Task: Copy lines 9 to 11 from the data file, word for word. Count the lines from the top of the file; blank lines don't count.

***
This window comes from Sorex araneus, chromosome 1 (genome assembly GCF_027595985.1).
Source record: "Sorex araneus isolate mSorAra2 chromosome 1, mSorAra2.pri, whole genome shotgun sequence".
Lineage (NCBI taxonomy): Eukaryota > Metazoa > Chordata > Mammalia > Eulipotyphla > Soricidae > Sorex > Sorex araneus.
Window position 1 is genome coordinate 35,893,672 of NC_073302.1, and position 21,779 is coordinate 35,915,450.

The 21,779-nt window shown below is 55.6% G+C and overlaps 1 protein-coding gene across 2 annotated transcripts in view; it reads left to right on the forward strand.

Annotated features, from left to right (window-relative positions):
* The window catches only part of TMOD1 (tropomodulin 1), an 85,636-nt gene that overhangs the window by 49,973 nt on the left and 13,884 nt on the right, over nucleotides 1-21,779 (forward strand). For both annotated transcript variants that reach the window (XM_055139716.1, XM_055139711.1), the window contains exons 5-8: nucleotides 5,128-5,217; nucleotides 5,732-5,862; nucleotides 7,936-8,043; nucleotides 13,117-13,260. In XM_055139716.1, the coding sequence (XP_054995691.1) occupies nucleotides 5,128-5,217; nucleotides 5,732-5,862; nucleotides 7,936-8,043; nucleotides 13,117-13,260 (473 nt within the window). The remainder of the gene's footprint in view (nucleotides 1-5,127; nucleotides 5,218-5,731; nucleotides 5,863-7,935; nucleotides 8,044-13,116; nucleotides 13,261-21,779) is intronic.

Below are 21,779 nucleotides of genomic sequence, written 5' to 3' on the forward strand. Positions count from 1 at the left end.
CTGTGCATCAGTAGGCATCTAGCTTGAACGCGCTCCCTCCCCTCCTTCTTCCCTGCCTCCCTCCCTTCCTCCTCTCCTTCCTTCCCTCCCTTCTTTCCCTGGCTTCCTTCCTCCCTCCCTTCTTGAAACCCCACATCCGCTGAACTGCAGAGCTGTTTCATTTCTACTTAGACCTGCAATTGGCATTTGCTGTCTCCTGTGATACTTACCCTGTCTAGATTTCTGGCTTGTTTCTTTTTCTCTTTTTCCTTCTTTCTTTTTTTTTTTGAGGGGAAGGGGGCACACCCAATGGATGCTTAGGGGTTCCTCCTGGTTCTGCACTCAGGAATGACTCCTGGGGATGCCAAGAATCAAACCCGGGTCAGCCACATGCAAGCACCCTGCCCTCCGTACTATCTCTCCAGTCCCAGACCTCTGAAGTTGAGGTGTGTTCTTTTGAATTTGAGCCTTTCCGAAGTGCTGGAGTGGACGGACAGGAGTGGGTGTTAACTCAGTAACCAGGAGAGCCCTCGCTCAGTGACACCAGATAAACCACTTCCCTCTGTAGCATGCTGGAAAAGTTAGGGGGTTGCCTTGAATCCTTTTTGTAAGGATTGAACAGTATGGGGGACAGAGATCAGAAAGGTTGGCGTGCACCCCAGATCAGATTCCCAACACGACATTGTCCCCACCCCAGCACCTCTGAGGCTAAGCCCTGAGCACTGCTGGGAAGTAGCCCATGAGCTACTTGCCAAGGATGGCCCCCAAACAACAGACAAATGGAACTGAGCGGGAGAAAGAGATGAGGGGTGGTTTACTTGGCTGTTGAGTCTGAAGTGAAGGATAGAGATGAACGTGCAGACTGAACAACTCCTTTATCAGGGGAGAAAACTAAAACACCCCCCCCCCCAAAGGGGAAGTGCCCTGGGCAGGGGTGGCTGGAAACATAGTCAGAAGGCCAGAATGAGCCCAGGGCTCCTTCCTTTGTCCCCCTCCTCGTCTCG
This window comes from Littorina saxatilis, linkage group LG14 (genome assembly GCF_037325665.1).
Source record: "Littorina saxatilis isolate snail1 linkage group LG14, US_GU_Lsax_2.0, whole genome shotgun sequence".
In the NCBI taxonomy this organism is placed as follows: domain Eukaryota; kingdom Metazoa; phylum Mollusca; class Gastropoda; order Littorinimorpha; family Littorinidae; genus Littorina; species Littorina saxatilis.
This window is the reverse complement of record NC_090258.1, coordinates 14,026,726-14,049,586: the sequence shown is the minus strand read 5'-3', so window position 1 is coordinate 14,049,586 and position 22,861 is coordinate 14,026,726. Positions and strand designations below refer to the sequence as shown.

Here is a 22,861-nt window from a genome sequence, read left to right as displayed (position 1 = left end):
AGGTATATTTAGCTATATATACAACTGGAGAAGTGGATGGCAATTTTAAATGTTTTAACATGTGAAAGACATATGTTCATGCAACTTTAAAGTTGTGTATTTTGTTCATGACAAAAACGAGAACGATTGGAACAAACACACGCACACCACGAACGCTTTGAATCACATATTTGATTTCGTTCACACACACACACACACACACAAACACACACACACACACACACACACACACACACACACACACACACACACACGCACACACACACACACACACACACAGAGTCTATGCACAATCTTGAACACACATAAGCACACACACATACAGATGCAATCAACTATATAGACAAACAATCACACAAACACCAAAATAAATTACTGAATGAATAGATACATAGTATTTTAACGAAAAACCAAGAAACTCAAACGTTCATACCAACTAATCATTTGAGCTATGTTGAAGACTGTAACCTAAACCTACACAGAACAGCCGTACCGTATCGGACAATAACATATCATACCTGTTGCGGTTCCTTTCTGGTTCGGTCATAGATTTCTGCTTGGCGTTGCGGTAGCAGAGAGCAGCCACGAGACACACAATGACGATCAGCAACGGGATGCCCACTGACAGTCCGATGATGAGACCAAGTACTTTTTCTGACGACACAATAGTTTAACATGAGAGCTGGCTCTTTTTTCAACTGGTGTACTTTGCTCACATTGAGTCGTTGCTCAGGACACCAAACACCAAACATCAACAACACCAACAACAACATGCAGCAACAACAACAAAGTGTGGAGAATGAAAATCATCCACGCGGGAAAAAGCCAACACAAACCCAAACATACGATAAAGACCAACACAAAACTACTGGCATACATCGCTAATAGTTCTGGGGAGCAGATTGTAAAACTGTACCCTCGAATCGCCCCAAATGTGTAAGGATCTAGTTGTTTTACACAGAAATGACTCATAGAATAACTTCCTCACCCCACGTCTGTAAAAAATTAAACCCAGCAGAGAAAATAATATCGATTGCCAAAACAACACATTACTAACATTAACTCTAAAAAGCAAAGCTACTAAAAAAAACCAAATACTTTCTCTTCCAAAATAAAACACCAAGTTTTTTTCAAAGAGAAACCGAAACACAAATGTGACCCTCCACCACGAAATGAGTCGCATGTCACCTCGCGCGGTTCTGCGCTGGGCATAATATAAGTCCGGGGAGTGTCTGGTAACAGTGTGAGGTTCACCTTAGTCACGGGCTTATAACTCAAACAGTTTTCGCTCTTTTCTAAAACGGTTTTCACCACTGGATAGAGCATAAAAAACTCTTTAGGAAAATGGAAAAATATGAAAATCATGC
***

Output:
CTGTGCATCAGTAGGCATCTAGCTTGAACGCGCTCCCTCCCCTCCTTCTTCCCTGCCTCCCTCCCTTCCTCCTCTCCTTCCTTCCCTCCCTTCTTTCCCTGGCTTCCTTCCTCCCTCCCTTCTTGAAACCCCACATCCGCTGAACTGCAGAGCTGTTTCATTTCTACTTAGACCTGCAATTGGCATTTGCTGTCTCCTGTGATACTTACCCTGTCTAGATTTCTGGCTTGTTTCTTTTTCTCTTTTTCCTTCTTTCTTTTTTTTTTTGAGGGGAAGGGGGCACACCCAATGGATGCTTAGGGGTTCCTCCTGGTTCTGCACTCAGGAATGACTCCTGGGGATGCCAAGAATCAAACCCGGGTCAGCCACATGCAAGCACCCTGCCCTCCGTACTATCTCTCCAGTCCCAGACCTCTGAAGTTGAGGTGTGTTCTTTTGAATTTGAGCCTTTCCGAAGTGCTGGAGTGGACGGACAGGAGTGGGTGTTAACTCAGTAACCAGGAGAGCCCTCGCTCAGTGACACCAGATAAACCACTTCCCTCTGTAGCATGCTGGAAAAGTTAGGGGGTTGCCTTGAATCCTTTTTGTAAGGATTGAACAGTATGGGGGACAGAGATCAGAAAGGTTGGCGTGCACCCCAGATCAGATTCCCAACACGACATTGTCCCCACCCCAGCACCTCTGAGGCTAAGCCCTGAGCACTGCTGGGAAGTAGCCCATGAGCTACTTGCCAAGGATGGCCCCCAAACAACAGACAAATGGAACTGAGCGGGAGAAAGAGATGAGGGGTGGTTTACTTGGCTGTTGAGTCTGAAGTGAAGGATAGAGATGAACGTGCAGACTGAACAACTCCTTTATCAGGGGAGAAAACTAAAACACCCCCCCCCCCAAAGGGGAAGTGCCCTGGGCAGGGGTGGCTGGAAACATAGTCAGAAGGCCAGAATGAGCCCAGGGCTCCTTCCTTTGTCCCCCTCCTCGTCTCG
This window comes from Littorina saxatilis, linkage group LG14 (genome assembly GCF_037325665.1).
Source record: "Littorina saxatilis isolate snail1 linkage group LG14, US_GU_Lsax_2.0, whole genome shotgun sequence".